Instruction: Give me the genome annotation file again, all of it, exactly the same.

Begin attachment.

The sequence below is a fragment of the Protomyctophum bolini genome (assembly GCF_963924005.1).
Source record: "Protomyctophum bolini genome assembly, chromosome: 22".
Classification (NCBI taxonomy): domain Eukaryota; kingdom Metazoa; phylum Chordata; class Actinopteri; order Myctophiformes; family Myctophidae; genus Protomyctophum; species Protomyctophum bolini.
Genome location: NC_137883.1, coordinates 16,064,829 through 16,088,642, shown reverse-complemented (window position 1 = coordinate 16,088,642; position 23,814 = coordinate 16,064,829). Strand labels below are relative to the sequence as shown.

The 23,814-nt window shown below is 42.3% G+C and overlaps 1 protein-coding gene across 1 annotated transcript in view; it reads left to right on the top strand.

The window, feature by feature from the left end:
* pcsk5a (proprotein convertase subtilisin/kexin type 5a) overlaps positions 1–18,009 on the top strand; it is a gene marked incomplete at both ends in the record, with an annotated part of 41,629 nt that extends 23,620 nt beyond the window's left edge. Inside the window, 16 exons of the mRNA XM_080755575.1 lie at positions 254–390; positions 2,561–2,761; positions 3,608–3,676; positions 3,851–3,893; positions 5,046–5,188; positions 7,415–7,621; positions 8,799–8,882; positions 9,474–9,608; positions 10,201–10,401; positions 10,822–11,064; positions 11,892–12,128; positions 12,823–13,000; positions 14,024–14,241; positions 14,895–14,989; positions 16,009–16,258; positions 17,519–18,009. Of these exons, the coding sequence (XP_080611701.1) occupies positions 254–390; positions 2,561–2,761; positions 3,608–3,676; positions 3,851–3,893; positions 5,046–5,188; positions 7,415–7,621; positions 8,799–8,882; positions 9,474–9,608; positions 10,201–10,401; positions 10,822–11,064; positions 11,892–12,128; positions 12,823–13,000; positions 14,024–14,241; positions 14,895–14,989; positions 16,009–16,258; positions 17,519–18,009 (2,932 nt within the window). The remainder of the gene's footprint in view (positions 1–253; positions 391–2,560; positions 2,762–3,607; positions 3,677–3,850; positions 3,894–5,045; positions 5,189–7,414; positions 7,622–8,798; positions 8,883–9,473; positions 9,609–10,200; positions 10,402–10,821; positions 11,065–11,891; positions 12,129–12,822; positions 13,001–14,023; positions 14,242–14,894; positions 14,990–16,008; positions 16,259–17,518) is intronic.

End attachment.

The sequence below is a fragment of the Protomyctophum bolini genome (assembly GCF_963924005.1).
Source record: "Protomyctophum bolini genome assembly, chromosome: 22".
Classification (NCBI taxonomy): domain Eukaryota; kingdom Metazoa; phylum Chordata; class Actinopteri; order Myctophiformes; family Myctophidae; genus Protomyctophum; species Protomyctophum bolini.
Genome location: NC_137883.1, coordinates 16,064,829 through 16,088,642, shown reverse-complemented (window position 1 = coordinate 16,088,642; position 23,814 = coordinate 16,064,829). Strand labels below are relative to the sequence as shown.

The 23,814-nt window shown below is 42.3% G+C and overlaps 1 protein-coding gene across 1 annotated transcript in view; it reads left to right on the top strand.

The window, feature by feature from the left end:
* pcsk5a (proprotein convertase subtilisin/kexin type 5a) overlaps positions 1–18,009 on the top strand; it is a gene marked incomplete at both ends in the record, with an annotated part of 41,629 nt that extends 23,620 nt beyond the window's left edge. Inside the window, 16 exons of the mRNA XM_080755575.1 lie at positions 254–390; positions 2,561–2,761; positions 3,608–3,676; positions 3,851–3,893; positions 5,046–5,188; positions 7,415–7,621; positions 8,799–8,882; positions 9,474–9,608; positions 10,201–10,401; positions 10,822–11,064; positions 11,892–12,128; positions 12,823–13,000; positions 14,024–14,241; positions 14,895–14,989; positions 16,009–16,258; positions 17,519–18,009. Of these exons, the coding sequence (XP_080611701.1) occupies positions 254–390; positions 2,561–2,761; positions 3,608–3,676; positions 3,851–3,893; positions 5,046–5,188; positions 7,415–7,621; positions 8,799–8,882; positions 9,474–9,608; positions 10,201–10,401; positions 10,822–11,064; positions 11,892–12,128; positions 12,823–13,000; positions 14,024–14,241; positions 14,895–14,989; positions 16,009–16,258; positions 17,519–18,009 (2,932 nt within the window). The remainder of the gene's footprint in view (positions 1–253; positions 391–2,560; positions 2,762–3,607; positions 3,677–3,850; positions 3,894–5,045; positions 5,189–7,414; positions 7,622–8,798; positions 8,883–9,473; positions 9,609–10,200; positions 10,402–10,821; positions 11,065–11,891; positions 12,129–12,822; positions 13,001–14,023; positions 14,242–14,894; positions 14,990–16,008; positions 16,259–17,518) is intronic.